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No U.S. foothold allowed, Iran's supreme leader says

Oil companies waiting for Iranian doors to open after multilateral nuclear agreement.

By Daniel J. Graeber
Iran's Supreme Leader Ayatollah Khamenei says U.S. won't gain a foothold in his country. File Photo by UPI/Leader.ir/HO | <a href="/News_Photos/lp/79edf7a22ee4222558adcf788d225957/" target="_blank">License Photo</a>
Iran's Supreme Leader Ayatollah Khamenei says U.S. won't gain a foothold in his country. File Photo by UPI/Leader.ir/HO | License Photo

TEHRAN, Aug. 17 (UPI) -- With oil companies waiting in the wings, the supreme leader of Iran said there will be no foothold for the United States in a post-sanctions era.

Testing a veto threat from the White House, Republicans and some Democrats in the U.S. House and Senate are expected to vote against the July nuclear agreement reached between Iran and the five permanent members of the U.N. Security Council, plus Germany. That deal could ease sanctions pressure on Iran, a top producer in the Organization of Petroleum Exporting Countries.

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With the deal in hand, global energy companies from Royal Dutch Shell to Italy's Eni have reviewed potential business opportunities in Iran. Iranian Supreme Leader Ali Khamenei said Monday he had lingering questions about the U.S. commitment to the deal.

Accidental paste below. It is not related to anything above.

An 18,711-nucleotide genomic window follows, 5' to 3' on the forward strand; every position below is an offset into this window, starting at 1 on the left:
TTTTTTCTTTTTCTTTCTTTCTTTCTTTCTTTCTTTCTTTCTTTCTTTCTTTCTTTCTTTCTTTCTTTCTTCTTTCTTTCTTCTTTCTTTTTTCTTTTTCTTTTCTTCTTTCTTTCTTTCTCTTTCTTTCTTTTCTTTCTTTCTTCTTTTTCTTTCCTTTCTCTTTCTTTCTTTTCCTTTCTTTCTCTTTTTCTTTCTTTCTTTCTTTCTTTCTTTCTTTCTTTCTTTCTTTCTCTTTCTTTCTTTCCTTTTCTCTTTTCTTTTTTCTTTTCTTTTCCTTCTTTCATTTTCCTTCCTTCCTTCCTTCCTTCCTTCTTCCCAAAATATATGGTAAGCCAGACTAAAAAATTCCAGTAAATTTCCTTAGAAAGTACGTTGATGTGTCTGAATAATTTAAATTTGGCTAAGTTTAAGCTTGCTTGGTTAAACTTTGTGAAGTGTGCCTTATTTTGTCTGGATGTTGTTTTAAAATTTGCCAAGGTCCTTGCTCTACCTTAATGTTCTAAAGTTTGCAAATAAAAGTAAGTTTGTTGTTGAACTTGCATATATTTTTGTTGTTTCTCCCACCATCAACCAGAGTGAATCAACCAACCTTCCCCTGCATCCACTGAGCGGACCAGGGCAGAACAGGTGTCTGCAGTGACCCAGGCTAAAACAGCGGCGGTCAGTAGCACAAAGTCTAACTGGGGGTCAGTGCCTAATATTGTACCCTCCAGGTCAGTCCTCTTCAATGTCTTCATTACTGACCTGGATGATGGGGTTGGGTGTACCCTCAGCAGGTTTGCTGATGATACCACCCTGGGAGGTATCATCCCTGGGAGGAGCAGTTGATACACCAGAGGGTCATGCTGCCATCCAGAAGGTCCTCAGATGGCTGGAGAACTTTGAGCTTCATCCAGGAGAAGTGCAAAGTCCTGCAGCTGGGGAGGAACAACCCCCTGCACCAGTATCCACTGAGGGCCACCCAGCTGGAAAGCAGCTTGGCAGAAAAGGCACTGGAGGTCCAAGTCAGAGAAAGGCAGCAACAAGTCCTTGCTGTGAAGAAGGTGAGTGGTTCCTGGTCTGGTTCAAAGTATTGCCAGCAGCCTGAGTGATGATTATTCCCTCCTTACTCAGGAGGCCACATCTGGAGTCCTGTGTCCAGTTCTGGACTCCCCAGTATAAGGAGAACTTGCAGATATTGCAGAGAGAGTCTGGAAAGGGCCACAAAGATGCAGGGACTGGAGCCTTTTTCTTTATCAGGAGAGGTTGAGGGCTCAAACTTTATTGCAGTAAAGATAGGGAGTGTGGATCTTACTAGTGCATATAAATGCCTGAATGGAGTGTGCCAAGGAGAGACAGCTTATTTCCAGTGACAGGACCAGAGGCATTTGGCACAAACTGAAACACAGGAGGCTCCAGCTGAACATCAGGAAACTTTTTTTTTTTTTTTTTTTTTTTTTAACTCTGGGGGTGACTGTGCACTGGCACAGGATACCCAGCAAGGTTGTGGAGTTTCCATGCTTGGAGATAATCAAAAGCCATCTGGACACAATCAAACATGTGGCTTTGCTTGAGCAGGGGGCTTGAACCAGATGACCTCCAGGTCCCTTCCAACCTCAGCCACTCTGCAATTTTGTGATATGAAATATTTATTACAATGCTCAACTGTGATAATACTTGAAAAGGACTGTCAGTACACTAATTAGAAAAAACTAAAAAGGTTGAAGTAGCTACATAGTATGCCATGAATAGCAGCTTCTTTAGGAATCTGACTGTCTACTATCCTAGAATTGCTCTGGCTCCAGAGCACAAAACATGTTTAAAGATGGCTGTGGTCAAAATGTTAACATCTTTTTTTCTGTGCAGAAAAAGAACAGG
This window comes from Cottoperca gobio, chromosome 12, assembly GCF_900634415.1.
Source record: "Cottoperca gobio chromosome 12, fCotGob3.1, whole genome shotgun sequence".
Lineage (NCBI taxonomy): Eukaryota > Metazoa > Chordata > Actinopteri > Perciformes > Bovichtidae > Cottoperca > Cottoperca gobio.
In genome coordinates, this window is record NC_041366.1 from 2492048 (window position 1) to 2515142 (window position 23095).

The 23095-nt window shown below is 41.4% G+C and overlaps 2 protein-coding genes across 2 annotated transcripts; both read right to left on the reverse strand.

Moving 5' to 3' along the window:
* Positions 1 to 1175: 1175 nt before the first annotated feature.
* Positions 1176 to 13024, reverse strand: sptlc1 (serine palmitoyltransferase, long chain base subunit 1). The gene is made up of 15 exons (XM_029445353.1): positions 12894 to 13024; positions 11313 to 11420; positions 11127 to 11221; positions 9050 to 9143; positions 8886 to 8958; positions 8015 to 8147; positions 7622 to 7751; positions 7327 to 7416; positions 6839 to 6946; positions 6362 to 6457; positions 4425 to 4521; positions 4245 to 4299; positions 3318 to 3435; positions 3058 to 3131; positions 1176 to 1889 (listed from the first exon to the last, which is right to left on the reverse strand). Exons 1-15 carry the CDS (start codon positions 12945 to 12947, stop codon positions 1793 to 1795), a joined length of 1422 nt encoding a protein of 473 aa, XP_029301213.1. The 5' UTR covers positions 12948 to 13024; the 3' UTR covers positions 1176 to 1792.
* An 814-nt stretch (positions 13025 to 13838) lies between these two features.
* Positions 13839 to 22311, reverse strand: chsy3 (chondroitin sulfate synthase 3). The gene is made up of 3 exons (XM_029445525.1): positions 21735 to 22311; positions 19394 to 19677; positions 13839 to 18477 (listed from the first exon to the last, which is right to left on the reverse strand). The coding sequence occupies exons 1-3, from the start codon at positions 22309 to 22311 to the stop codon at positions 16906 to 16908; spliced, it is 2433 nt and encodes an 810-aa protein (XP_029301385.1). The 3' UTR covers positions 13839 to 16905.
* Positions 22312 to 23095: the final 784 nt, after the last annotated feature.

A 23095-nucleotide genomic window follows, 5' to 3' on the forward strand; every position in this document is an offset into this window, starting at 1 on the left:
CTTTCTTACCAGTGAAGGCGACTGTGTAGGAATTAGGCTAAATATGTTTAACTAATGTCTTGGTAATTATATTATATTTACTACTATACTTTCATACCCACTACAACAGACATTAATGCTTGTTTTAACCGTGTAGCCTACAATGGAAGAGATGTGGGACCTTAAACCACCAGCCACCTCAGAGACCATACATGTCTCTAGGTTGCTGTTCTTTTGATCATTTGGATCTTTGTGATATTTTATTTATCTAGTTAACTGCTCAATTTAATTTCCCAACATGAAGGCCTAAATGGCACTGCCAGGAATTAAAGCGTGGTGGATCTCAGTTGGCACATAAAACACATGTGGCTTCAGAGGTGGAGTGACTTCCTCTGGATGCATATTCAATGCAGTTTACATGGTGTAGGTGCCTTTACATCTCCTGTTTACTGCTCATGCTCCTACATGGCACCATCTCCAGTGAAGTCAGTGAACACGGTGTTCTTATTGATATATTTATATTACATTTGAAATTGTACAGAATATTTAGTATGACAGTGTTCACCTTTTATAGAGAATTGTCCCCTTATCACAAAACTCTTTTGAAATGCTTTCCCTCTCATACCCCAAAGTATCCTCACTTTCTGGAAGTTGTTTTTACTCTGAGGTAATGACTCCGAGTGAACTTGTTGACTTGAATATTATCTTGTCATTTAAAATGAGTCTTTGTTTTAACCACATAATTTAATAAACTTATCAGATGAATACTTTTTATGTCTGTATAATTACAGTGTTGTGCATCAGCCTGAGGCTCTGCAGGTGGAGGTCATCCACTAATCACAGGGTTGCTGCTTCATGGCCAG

"With the nuclear deal still undecided by both Congress and our Parliament, no such U.S. lead and foothold inside the country would be possible," he said.

Iranian Oil Minister Bijan Zangeneh last week said the finishing touches were put on terms for potential new oil contracts in the post-sanctions era. Though European countries are moving quickly, and "all international companies" are welcome, the minister said there's been no formal interest expressed from U.S. energy companies.

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Most international oil companies said they're still minding sanctions targeting Iran's energy sector.

Iran reported to OPEC oil production for July at 3.13 million bpd, an increase of six tenths of a percent from the previous month. Crude oil production in pre-sanctions era ran was around 3.6 million bpd.

Crude oil exports, meanwhile, are limited to around 1 million barrels per day and to six nations under the terms of existing sanctions.

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